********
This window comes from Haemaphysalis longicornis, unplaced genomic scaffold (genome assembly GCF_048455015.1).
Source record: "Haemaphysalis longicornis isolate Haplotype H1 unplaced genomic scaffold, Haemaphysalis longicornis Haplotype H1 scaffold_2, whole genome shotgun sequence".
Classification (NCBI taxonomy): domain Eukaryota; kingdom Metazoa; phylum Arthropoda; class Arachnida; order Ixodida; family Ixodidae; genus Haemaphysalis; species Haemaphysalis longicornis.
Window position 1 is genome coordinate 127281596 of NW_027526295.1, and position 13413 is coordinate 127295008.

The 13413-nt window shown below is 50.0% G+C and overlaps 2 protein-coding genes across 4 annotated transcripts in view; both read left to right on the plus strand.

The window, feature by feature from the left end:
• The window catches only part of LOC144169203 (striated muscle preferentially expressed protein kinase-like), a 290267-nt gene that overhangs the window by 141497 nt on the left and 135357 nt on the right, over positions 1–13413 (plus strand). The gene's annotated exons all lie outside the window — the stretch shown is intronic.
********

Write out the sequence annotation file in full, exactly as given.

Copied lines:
This window comes from Haemaphysalis longicornis, unplaced genomic scaffold (genome assembly GCF_048455015.1).
Source record: "Haemaphysalis longicornis isolate Haplotype H1 unplaced genomic scaffold, Haemaphysalis longicornis Haplotype H1 scaffold_2, whole genome shotgun sequence".
Classification (NCBI taxonomy): domain Eukaryota; kingdom Metazoa; phylum Arthropoda; class Arachnida; order Ixodida; family Ixodidae; genus Haemaphysalis; species Haemaphysalis longicornis.
Window position 1 is genome coordinate 127281596 of NW_027526295.1, and position 13413 is coordinate 127295008.

The 13413-nt window shown below is 50.0% G+C and overlaps 2 protein-coding genes across 4 annotated transcripts in view; both read left to right on the plus strand.

The window, feature by feature from the left end:
• The window catches only part of LOC144169203 (striated muscle preferentially expressed protein kinase-like), a 290267-nt gene that overhangs the window by 141497 nt on the left and 135357 nt on the right, over positions 1–13413 (plus strand). The gene's annotated exons all lie outside the window — the stretch shown is intronic.